Fly Line Color - Does it Matter?
by Bill Leuchten
Does the color of the fly line make a difference in the successful pursuit of wary fish? This has to be among the top 3 questions asked at my shop. I have found that there is much more discussion about the subject than research, so I can only offer my opinion on these points of discussion.

My first experience with one of the new stealthy clear lines was in the Florida Keys, when after missing a bonefish my guide made me switch to a colored line because he had no reference point as to where my fly was. Normally, you can see a brightly colored line and make a good judgment as to where the fly is. Once my guide was able to see the line, and thus able to spot my fly, he could detect a take much more easily, resulting in more hook-ups. This benefit outweighed any advantage gained by using a transparent line.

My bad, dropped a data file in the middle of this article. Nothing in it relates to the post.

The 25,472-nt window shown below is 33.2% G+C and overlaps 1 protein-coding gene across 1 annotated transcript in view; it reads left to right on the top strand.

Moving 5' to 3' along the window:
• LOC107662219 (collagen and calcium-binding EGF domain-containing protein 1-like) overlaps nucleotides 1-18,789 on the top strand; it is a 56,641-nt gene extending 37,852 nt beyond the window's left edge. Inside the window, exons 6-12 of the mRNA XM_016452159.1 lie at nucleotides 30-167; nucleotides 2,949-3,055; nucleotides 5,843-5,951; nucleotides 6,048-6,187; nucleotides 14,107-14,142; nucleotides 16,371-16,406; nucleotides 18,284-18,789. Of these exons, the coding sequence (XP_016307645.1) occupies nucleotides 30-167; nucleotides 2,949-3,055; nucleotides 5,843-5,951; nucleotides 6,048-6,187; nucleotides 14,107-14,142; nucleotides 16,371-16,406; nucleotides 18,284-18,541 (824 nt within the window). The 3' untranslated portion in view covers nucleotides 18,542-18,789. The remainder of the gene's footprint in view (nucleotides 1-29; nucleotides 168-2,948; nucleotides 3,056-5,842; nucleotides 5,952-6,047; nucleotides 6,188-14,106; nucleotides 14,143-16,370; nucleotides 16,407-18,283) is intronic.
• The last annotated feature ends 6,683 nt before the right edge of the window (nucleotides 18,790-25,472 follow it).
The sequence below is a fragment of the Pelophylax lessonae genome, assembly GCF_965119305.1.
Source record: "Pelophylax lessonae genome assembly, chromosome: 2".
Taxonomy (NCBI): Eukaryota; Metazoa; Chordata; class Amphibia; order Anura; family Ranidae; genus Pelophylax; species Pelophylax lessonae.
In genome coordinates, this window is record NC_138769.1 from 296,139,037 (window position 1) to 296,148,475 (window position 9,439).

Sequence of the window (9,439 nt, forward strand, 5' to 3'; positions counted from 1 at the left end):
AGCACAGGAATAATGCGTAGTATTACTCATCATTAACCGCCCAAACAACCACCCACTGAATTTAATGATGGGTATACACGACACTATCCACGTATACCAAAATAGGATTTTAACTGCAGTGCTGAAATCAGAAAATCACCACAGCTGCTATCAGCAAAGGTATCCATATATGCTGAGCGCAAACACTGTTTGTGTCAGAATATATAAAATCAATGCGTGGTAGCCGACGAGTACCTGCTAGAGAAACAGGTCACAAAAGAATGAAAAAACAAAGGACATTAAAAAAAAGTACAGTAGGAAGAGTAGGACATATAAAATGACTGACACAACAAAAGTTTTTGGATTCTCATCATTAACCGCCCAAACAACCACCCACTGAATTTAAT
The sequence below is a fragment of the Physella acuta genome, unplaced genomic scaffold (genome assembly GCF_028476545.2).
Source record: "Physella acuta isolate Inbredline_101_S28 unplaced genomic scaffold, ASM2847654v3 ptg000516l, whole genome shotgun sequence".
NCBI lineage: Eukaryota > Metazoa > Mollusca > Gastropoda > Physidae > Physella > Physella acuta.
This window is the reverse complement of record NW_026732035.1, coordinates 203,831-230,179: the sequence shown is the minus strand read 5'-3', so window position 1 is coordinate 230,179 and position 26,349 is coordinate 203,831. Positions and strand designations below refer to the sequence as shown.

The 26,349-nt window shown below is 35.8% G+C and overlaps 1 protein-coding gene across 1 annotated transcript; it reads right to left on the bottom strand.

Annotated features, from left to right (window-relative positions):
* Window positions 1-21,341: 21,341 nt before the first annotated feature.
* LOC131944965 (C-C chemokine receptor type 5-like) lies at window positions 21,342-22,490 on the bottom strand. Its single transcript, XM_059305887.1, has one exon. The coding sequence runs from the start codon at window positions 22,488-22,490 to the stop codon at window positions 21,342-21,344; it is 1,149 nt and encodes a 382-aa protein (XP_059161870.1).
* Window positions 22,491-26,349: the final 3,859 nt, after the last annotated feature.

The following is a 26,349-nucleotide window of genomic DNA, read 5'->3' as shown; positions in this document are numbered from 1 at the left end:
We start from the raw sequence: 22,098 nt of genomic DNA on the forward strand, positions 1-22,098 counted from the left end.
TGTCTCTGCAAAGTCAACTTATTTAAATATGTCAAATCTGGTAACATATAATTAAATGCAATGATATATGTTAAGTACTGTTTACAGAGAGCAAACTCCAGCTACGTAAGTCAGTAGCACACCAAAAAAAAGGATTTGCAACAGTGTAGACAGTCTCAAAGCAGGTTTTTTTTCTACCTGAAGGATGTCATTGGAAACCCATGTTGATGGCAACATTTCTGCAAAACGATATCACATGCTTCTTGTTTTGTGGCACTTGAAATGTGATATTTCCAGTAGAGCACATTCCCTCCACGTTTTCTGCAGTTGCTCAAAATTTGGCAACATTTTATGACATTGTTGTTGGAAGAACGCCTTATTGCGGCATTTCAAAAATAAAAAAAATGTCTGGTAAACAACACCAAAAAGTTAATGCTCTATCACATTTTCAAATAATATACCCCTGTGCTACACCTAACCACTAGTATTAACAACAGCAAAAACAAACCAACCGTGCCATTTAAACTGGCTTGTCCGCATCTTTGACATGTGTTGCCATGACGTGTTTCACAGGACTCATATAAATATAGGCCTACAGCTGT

Guides in New Zealand are notorious for requesting their clients to use muted or dark colored lines; the argument for this being that an unnatural color will spook a wary fish. Although they would know better than anyone, I am of the belief that either a natural or unnatural color will spook any fish if it is moving unnaturally and in the wrong place at the wrong time. Any movement overhead will spook fish regardless of the color, as fish are not prejudiced. So, will a dark colored line be less visible overhead than a brightly colored one? Hold one up and see. (see photo) I think you will find that against a light sky, the dark flyline shows up much more. Now if you hold one up against a background other than the sky like a cliff or some trees the result will be different. A camo line will blend in better, and I can see the possibility of a fly line blending into a background and never even being noticed by a fish. But I still find it difficult to believe that the fish will react to a specific color in most instances. Movement is movement.

The key to not spooking fish is to cast outside their lines of vision. Although this is easier said than done, any angler that can achieve this can get away with using a brightly colored line and this can ultimately enhance their ability to see the line. And a visible line is advantageous, especially when detecting strikes while nymphing.